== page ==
On the other hand, the voice actor for Lúcio was neither Brazilian, nor could he speak Portuguese. Chu explained that the team decided to keep Jonny Cruz as the voice of Lúcio because Cruz did a superb job staying true to the character. Chu insisted that, although it is not always successful finding the best voice actor for Overwatch's hero, it is always important to try. He added that one of the most important values of voice actor is to stay true to the character.



Orisa is the hero whose design is based on Numbani's security robots. Overwatch team wished to push the boundaries of what an Overwatch character could look like, and decided to make an Omnic hero different from Zenyatta or Bastion. The team decided to tell the story of a child who believed she could build a hero. That child was Efi Oladele, and the team learned to look at the world through Efi's eyes and tell stories about how she learned to become a hero. Such effort created Orisa, a month-old robot learning about the world and inspiring to protect Numbani.


Flexible storytelling

There are other approaches Overwatch took in terms of story other than moving away from linear in-game storytelling mechanics. Overwatch’s story does stage a series of major events, but the specific time of when such events happen are not necessarily articulated in the game’s plot.
The story begins with Omnic Crisis, which brought with it chaotic dispute to Earth and greatly altered the global society. Then comes the golden age when Overwatch emerges and keeps the world in peace, followed by the fall of Overwatch due to rumors and series of events. Then, years later, Winston decides to “recall” remaining Overwatch agents. This is when we start to play the game and see how the story unfolds.


Chu insisted that he wanted to keep Overwatch’s story flexible and open, so that it could add other smaller episodes within the bigger plot without being too restricted. Such flexibility was what made it possible for Overwatch to further develop its storyline ever since the game was released, through animated shorts and comics. Chu described such process as Blizzard having planted the seed of Overwatch and letting it grow, mentioning the quote by George R.R. Martin:

“I think there are two types of writers, the architects and the gardeners. The architects plan everything ahead of time, like an architect building a house. They know how many rooms are going to be in the house, what kind of roof they're going to have, where the wires are going to run, what kind of plumbing there's going to be. They have the whole thing designed and blueprinted out before they even nail the first board up. The gardeners dig a hole, drop in a seed and water it. They kind of know what seed it is, they know if planted a fantasy seed or mystery seed or whatever. But as the plant comes up and they water it, they don't know how many branches it's going to have, they find out as it grows. And I'm much more a gardener than an architect.”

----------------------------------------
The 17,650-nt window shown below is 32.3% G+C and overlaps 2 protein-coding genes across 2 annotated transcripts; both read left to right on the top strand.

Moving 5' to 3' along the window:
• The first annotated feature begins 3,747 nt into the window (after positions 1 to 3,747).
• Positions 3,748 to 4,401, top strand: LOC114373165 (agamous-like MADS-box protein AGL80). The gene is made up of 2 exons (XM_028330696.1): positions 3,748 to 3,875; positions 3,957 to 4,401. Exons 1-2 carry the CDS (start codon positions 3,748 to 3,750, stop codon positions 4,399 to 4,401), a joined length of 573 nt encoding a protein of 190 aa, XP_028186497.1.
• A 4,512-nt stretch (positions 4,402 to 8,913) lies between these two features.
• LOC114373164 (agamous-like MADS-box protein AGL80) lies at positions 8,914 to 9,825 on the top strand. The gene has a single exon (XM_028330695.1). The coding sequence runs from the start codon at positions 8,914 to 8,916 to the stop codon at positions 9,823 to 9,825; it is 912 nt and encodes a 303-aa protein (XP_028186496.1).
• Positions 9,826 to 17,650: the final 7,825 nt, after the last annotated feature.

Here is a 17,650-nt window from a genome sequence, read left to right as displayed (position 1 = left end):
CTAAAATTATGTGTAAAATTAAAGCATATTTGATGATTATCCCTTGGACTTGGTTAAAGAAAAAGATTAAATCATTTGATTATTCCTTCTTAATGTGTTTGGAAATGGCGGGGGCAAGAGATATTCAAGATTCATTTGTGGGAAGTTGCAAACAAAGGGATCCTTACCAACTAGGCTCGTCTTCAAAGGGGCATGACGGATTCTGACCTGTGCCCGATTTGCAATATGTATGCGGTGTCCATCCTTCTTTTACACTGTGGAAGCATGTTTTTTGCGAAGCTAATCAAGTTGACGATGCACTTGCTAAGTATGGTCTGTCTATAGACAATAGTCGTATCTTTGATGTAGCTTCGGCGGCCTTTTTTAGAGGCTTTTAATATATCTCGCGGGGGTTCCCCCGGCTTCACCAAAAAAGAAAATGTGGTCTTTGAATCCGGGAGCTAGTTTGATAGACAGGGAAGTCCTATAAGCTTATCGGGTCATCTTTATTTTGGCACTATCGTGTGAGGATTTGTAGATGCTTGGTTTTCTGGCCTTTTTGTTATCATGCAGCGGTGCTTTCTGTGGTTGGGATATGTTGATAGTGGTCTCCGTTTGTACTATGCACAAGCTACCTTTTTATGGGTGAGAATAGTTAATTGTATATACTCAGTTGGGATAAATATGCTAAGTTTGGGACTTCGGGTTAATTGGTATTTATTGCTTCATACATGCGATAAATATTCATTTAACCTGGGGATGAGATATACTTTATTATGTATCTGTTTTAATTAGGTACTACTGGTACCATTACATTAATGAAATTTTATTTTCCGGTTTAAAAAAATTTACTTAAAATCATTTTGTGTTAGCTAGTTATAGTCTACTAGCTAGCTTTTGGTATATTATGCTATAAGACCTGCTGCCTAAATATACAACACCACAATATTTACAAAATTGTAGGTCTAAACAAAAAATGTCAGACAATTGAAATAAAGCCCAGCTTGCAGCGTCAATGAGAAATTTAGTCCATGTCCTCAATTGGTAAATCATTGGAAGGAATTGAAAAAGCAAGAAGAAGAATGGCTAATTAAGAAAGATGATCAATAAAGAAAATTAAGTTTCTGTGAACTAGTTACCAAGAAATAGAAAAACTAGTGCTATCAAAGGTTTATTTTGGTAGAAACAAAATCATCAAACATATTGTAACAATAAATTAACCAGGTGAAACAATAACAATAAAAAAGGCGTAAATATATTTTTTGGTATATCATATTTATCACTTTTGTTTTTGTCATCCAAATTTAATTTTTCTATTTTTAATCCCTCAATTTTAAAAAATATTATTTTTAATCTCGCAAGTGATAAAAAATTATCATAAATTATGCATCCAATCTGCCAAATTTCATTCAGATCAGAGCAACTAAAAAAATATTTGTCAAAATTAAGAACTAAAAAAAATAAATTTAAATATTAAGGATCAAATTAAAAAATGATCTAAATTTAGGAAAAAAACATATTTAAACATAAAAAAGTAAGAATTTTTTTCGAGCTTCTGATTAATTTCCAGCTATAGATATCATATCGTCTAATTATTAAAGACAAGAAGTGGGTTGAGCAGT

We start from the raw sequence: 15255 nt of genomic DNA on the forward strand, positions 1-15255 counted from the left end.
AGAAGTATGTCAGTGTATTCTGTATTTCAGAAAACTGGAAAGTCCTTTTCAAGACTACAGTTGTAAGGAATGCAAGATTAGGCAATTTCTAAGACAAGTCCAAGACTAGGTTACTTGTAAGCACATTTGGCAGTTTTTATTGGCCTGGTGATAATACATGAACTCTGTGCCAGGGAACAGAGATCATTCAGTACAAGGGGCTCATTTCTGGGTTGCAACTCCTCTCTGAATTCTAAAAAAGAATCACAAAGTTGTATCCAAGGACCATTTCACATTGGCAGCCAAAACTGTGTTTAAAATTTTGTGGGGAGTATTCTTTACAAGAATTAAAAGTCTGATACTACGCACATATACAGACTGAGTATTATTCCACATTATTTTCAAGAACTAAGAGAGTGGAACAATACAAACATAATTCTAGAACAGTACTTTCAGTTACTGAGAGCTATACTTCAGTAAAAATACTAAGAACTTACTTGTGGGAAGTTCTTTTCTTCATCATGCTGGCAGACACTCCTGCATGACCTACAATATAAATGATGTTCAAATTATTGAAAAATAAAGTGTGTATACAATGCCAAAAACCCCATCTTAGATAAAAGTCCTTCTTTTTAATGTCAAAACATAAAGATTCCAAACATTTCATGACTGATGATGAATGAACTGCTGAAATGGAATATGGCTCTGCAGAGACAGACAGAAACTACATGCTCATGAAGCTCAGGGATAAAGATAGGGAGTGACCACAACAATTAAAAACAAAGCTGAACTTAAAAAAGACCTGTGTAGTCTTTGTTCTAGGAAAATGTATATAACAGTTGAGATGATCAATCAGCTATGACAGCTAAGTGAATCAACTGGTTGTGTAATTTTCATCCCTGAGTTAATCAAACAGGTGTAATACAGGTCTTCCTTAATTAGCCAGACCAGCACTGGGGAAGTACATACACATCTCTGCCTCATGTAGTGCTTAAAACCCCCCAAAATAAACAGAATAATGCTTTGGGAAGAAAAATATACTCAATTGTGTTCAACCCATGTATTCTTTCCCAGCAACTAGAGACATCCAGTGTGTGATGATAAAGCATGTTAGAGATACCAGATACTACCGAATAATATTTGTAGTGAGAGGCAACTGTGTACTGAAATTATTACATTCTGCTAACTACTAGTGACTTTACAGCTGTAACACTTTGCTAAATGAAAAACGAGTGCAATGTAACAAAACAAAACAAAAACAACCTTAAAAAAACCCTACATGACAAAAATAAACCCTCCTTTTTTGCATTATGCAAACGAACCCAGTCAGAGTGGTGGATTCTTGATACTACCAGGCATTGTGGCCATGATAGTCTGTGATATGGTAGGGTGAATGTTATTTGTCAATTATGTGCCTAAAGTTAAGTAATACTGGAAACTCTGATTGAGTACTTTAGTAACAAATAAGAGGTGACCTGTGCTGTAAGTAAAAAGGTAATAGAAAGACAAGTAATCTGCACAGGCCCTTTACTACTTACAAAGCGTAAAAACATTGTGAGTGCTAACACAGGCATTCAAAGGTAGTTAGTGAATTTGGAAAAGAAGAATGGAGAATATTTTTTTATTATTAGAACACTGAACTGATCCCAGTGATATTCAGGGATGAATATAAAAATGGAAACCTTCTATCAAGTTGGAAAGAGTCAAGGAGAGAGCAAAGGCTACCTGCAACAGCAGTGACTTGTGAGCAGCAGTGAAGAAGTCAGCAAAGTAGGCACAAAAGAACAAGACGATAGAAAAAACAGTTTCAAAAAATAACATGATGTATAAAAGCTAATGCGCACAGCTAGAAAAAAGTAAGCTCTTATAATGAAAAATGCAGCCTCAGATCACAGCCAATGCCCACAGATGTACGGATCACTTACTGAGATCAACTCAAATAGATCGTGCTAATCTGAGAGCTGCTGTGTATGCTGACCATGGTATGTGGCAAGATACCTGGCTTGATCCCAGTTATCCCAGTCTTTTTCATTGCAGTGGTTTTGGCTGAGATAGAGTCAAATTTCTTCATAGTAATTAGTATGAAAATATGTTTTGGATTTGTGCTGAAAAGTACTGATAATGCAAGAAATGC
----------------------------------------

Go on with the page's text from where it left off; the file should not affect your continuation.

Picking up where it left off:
The world could always use more heroes

Chu summed up his session as he mentioned Overwatch’s first hero, Tracer. Lena Oxton was originally a pilot of teleporting jet fighter Slipstream. An accident occurred, which made Oxton unable to maintain her physical form and disappear for hours, or even days. This symptom, also called chronal disassociation, crippled Oxton until Winston was able to invent chronal accelerator and re-synchronize her with the normal flow of time.


This series of events illustrate how a normal, everyday person was reborn into a hero that could do great things and contribute in making the world a better place. During the cinematic trailer when Tracer retrieved Doomfist’s gauntlet from the boy, she said, “the world could always use more heroes.” Tracer found her own way to be a hero and contribute to the world’s peace, and so did the boy when he punched Widowmaker with the gauntlet on his hand. What Tracer said at the end resonates not only inside the video, but also to the players of Overwatch and all others that dig into Overwatch’s storyline. Not all heroes are born specially, and some work their way through to make this world a better place. You can also be a hero, in this world worth fighting for.